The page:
When Mendeleev compiled its first periodic table, left two vacancies in the manganese group, that constituted the only well-known element of this sub-group for a long time. The work of Moseley confirmed the existence of these two vacancies corresponding to the atomic numbers 43 and 75. One of these vacancies would only be filled in 1925 by W. Noddack, Ida Tacke and O. Berg, after the examination of the X-ray spectrum of certain platinum and niobium ores. They called this new element as "rhenium", from the Latin designation of Rhine (Rhenus).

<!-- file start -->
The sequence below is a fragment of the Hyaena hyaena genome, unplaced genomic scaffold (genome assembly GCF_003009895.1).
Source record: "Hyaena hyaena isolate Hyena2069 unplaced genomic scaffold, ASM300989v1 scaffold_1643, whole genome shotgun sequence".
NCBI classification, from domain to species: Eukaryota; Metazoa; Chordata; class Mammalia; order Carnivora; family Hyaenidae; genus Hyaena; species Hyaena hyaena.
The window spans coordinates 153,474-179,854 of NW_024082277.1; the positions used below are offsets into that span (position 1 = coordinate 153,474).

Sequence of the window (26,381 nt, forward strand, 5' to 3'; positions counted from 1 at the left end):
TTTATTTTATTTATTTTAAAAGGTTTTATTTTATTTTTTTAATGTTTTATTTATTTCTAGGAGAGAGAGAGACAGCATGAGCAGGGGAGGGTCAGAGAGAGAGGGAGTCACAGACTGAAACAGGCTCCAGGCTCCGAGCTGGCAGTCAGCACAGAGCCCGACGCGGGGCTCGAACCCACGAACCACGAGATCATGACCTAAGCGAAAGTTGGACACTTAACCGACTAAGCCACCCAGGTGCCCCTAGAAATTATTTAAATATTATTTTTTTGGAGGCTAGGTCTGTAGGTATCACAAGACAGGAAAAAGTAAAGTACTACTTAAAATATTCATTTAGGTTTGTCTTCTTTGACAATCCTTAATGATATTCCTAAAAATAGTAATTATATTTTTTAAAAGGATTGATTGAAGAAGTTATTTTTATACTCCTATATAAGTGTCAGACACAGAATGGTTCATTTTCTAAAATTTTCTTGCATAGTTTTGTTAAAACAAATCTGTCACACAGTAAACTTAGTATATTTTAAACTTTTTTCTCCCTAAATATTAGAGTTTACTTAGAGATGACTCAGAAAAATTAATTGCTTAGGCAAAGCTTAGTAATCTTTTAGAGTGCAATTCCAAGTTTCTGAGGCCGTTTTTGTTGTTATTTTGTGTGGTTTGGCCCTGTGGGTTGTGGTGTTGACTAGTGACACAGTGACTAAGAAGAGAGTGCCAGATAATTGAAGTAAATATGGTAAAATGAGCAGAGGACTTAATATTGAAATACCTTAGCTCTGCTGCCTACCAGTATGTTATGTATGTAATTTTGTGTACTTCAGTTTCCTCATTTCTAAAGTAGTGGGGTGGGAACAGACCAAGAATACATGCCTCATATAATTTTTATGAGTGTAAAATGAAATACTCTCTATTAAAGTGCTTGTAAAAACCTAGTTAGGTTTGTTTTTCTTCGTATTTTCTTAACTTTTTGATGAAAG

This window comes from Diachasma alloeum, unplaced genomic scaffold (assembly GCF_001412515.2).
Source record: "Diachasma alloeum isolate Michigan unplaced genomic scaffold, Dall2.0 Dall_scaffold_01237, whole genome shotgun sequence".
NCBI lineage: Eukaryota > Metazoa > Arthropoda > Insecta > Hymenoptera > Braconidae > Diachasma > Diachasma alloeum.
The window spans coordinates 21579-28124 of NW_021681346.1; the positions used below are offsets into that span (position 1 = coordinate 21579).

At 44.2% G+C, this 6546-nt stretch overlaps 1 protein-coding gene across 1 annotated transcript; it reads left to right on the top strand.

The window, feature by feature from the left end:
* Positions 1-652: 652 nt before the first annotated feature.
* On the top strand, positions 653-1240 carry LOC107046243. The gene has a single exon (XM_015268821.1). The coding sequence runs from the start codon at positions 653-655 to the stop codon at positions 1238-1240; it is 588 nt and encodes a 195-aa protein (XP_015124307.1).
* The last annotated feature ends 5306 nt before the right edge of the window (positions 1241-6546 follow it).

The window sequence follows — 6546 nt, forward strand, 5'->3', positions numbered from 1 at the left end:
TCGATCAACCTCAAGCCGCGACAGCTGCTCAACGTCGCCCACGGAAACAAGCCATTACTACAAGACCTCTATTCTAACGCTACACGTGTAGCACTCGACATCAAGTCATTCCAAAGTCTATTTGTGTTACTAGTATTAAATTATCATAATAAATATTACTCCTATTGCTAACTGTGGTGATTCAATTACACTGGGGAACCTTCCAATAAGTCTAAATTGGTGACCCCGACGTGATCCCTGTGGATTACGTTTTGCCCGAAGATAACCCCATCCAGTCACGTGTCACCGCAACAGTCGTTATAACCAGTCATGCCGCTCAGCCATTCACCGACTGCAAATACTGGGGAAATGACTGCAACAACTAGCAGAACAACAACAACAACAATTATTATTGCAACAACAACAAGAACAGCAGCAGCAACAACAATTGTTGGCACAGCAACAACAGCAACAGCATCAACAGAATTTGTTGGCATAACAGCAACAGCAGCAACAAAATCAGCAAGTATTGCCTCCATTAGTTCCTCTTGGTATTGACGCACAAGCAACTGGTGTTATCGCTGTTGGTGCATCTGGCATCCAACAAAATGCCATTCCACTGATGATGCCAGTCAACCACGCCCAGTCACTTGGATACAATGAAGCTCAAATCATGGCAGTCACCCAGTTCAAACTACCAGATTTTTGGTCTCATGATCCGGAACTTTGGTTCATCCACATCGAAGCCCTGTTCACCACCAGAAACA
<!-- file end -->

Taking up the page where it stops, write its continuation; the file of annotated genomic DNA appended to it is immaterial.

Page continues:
Four years after its discovery, 1 g of rhenium from 660 g of molybdenite was isolated. Shortly after its properties began to be carefully studied and its production began in Germany.